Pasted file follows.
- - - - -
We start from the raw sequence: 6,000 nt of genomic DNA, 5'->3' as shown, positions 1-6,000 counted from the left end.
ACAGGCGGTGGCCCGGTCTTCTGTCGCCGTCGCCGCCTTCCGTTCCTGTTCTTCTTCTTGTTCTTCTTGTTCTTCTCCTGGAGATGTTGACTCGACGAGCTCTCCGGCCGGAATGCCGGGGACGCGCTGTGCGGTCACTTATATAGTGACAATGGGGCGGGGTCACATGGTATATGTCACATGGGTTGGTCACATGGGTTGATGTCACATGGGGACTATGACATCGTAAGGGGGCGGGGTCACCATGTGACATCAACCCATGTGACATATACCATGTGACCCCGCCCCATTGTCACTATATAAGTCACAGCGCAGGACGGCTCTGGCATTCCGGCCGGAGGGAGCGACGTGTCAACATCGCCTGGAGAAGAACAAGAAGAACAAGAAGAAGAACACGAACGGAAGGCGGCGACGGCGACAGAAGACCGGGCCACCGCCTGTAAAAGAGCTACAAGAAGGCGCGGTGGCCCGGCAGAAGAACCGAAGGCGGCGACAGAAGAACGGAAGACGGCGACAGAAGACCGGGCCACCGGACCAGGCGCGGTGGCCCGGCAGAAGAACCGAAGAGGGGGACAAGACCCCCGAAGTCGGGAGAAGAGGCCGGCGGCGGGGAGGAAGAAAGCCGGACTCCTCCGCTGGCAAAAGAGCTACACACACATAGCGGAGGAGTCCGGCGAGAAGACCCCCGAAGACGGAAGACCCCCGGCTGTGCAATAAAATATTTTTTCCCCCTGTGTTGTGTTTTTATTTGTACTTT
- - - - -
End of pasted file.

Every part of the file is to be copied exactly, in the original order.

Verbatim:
We start from the raw sequence: 6,000 nt of genomic DNA, 5'->3' as shown, positions 1-6,000 counted from the left end.
ACAGGCGGTGGCCCGGTCTTCTGTCGCCGTCGCCGCCTTCCGTTCCTGTTCTTCTTCTTGTTCTTCTTGTTCTTCTCCTGGAGATGTTGACTCGACGAGCTCTCCGGCCGGAATGCCGGGGACGCGCTGTGCGGTCACTTATATAGTGACAATGGGGCGGGGTCACATGGTATATGTCACATGGGTTGGTCACATGGGTTGATGTCACATGGGGACTATGACATCGTAAGGGGGCGGGGTCACCATGTGACATCAACCCATGTGACATATACCATGTGACCCCGCCCCATTGTCACTATATAAGTCACAGCGCAGGACGGCTCTGGCATTCCGGCCGGAGGGAGCGACGTGTCAACATCGCCTGGAGAAGAACAAGAAGAACAAGAAGAAGAACACGAACGGAAGGCGGCGACGGCGACAGAAGACCGGGCCACCGCCTGTAAAAGAGCTACAAGAAGGCGCGGTGGCCCGGCAGAAGAACCGAAGGCGGCGACAGAAGAACGGAAGACGGCGACAGAAGACCGGGCCACCGGACCAGGCGCGGTGGCCCGGCAGAAGAACCGAAGAGGGGGACAAGACCCCCGAAGTCGGGAGAAGAGGCCGGCGGCGGGGAGGAAGAAAGCCGGACTCCTCCGCTGGCAAAAGAGCTACACACACATAGCGGAGGAGTCCGGCGAGAAGACCCCCGAAGACGGAAGACCCCCGGCTGTGCAATAAAATATTTTTTCCCCCTGTGTTGTGTTTTTATTTGTACTTT